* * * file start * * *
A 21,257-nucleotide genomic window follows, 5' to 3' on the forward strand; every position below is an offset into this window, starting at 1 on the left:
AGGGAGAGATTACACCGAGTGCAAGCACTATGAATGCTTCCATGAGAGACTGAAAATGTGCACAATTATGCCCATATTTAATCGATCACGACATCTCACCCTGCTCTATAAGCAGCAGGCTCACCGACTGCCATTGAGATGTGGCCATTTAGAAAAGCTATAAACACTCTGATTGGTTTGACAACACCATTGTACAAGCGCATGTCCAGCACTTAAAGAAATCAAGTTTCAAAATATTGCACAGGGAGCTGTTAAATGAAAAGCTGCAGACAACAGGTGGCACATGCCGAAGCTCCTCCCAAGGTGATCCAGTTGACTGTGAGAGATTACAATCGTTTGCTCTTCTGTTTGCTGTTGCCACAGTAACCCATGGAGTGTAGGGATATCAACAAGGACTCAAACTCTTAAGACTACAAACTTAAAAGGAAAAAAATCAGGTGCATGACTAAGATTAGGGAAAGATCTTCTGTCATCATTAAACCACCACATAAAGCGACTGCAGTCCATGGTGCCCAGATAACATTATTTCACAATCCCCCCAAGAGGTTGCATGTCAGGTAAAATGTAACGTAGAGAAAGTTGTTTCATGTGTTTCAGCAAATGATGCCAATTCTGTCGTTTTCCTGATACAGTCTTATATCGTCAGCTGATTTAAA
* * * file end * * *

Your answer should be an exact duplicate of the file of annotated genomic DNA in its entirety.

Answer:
A 21,257-nucleotide genomic window follows, 5' to 3' on the forward strand; every position below is an offset into this window, starting at 1 on the left:
AGGGAGAGATTACACCGAGTGCAAGCACTATGAATGCTTCCATGAGAGACTGAAAATGTGCACAATTATGCCCATATTTAATCGATCACGACATCTCACCCTGCTCTATAAGCAGCAGGCTCACCGACTGCCATTGAGATGTGGCCATTTAGAAAAGCTATAAACACTCTGATTGGTTTGACAACACCATTGTACAAGCGCATGTCCAGCACTTAAAGAAATCAAGTTTCAAAATATTGCACAGGGAGCTGTTAAATGAAAAGCTGCAGACAACAGGTGGCACATGCCGAAGCTCCTCCCAAGGTGATCCAGTTGACTGTGAGAGATTACAATCGTTTGCTCTTCTGTTTGCTGTTGCCACAGTAACCCATGGAGTGTAGGGATATCAACAAGGACTCAAACTCTTAAGACTACAAACTTAAAAGGAAAAAAATCAGGTGCATGACTAAGATTAGGGAAAGATCTTCTGTCATCATTAAACCACCACATAAAGCGACTGCAGTCCATGGTGCCCAGATAACATTATTTCACAATCCCCCCAAGAGGTTGCATGTCAGGTAAAATGTAACGTAGAGAAAGTTGTTTCATGTGTTTCAGCAAATGATGCCAATTCTGTCGTTTTCCTGATACAGTCTTATATCGTCAGCTGATTTAAA